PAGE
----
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Most political appointees come to Washington to serve in a programmatic role.  They probably already are familiar with the policy orientations of key interest groups involved in that programmatic area. However, there are four key governmental constituencies that a new Senate-confirmed political appointee is well advised to cultivate if he or she is to be successful inside the Beltway.   These key constituencies include:

  • Your agency head
  • Your Office of Management and Budget (OMB) budget examiner
  • Key congressional staff
  • Your career Senior Executive Service (SES) staff

Your agency head. First, and most obvious, is your agency head. While you are a key player on the President’s team, you don’t own the store. Do not assume that your priorities are necessarily those of your agency head. You are likely to be given considerable leeway to manage your program as you consider appropriate. However, be certain that you are carefully attending to any of your agency head’s priorities that happen to fall within your scope of responsibilities. Make sure that you closely consult with your agency head on all such matters on an ongoing basis.

Your OMB budget examiner. Become a close friend of your Office of Management and Budget Program Examiner. This career civil servant will have an enormous amount of influence over your quality of life in Washington. Every time you testify before Congress, they review and most likely edit your testimony.  Every time a political appointee from another agency testifies on a topic that is primarily within your sphere of responsibility, your OMB examiner will also be reviewing and editing that person’s testimony as well. If your program promulgates regulations, then your OMB examiner will generally be discussing those regulations with your senior staff, and suggesting changes. If you are working on policy that impacts similar programs of other agencies, your OMB examiner will referee any interagency discord. Finally, your OMB examiner will have more practical influence than any other single human being over how your program is treated in the President’s Budget that is submitted to Congress. You want this person to know you, like you, understand why your policy positions and priorities are correct, and support you in your efforts.

Key congressional staff. Get to know the staff and key members of your House and Senate authorizing committees and appropriations subcommittees. The authorizers control the breadth of your authority, and the appropriators give you money. You need to effectively manage both sets of relationships. Use your agency’s Congressional Affairs Office to facilitate the relationship with your authorizers. In most agencies, the agency Budget Office jealously guards all interactions with the appropriators, so you may have to do some cajoling to have them introduce you to the appropriators. While Presidents and political appointees come and go, Congress is forever. Indeed, it is not unusual to find senior members of Congress who have served for 20 or more years. You want to have relationships with that permanent government that are just as strong if not stronger than the informal relationships your career civil servants have with Congressional staffers.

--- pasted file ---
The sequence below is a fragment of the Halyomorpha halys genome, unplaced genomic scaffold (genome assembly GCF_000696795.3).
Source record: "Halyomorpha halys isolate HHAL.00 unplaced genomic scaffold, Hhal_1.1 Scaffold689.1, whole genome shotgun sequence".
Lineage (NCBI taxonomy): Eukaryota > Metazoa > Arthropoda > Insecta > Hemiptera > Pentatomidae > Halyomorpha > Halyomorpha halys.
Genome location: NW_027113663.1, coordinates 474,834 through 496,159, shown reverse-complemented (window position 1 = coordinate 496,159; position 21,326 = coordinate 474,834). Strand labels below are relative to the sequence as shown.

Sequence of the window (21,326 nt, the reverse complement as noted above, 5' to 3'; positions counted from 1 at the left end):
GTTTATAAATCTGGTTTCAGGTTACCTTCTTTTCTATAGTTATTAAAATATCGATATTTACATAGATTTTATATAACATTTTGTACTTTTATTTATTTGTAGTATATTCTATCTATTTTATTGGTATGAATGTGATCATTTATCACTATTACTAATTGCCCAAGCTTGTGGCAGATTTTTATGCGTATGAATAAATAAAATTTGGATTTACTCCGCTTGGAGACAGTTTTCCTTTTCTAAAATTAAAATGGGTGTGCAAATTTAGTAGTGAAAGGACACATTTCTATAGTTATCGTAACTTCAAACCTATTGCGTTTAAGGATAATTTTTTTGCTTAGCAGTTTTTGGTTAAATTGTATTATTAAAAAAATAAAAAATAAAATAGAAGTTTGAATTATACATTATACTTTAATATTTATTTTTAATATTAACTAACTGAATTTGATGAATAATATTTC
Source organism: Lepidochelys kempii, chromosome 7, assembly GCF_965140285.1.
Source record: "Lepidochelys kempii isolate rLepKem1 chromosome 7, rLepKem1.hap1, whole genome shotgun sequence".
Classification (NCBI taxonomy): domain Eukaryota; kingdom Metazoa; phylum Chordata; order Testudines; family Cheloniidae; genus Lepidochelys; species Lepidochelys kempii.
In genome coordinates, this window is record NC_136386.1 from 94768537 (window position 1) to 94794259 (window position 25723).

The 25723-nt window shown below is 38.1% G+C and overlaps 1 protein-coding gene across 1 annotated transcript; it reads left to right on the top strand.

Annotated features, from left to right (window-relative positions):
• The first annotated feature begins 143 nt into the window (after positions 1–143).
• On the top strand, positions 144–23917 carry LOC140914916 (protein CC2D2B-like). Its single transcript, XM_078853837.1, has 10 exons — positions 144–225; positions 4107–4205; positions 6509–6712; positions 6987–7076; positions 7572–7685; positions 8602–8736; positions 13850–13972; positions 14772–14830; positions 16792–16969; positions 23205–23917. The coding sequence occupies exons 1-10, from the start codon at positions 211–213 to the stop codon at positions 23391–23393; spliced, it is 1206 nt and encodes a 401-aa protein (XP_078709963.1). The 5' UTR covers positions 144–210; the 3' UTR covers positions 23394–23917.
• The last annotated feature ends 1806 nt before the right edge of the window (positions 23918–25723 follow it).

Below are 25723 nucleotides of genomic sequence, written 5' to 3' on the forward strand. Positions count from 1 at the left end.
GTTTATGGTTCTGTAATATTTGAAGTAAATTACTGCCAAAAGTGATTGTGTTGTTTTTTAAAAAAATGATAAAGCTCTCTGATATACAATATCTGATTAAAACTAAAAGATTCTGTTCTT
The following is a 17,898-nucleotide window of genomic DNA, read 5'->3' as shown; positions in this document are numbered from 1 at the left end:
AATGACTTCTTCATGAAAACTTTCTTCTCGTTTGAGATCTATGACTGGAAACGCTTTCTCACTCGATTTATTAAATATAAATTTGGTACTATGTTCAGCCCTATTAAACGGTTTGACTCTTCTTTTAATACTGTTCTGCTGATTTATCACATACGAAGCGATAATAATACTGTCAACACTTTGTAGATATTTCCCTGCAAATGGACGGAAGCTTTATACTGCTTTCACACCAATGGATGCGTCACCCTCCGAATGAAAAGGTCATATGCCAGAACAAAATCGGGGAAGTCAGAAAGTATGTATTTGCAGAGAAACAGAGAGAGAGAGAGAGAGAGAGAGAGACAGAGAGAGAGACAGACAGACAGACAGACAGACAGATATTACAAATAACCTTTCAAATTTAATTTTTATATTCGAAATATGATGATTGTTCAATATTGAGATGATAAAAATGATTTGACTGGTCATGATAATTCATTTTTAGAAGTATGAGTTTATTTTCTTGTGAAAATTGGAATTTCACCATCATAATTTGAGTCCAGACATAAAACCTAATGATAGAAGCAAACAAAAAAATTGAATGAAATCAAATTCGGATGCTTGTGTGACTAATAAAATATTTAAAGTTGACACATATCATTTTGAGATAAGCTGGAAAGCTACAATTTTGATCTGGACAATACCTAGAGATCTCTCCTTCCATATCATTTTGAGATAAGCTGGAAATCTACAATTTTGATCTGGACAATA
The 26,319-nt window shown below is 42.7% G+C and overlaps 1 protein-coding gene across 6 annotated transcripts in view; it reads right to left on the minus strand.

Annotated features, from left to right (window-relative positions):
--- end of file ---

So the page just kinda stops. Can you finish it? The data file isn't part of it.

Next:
Do not make the mistake of thinking that Senators and Congressmen of the President’s party will automatically support your positions. The truth is they are far more interested in what their constituents think than what the President thinks. While the chairmen and subcommittee chairmen of your authorizing and appropriations panels are the most important people on the Hill for you to influence, don’t ignore or unnecessarily antagonize the ranking minority members of those panels.  After the next election, party control of the House or Senate may switch, in which case today’s ranking minority member will suddenly become the chairman. To the extent you can be in the good graces of both the ranking minority member as well as the chairman, you will be better off. Similarly, in some panels the role of chairman or ranking minority member is term-limited, so they regularly rotate out of the role. You therefore should cultivate relationships with the top two or three members of each party on each panel, so you are not left out in the cold when roles switch.

Career SES members. Get as close as you can, as fast as you can, to the career members of the Senior Executive Service who report to you. Most of them have been civil servants for many years. They are masters of the nuances of making the bureaucratic machinery hum. They have seen political appointees fail, often by ignoring their advice. They have helped appointees achieve goals by carefully guiding them through the bureaucratic labyrinth. While avoiding partisan politics, do take your SESers into your confidence. Your job is to establish the policy the agency will pursue, but you will find the career SES can best figure out how to make things happen. If you are clear and open about your goals, you will find the career SES will be an invaluable resource in helping you succeed.

By paying close attention and developing effective working relationships with the above four key constituencies, your tenure is much more likely to be successful.

Scott Cameron
Scott Cameron
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Scott Cameron is Senior Vice President and Partner, R3 Government Solutions. He formerly served as Deputy Assistant Secretary for Performance, Accountability and Human Resources in the Department of the Interior.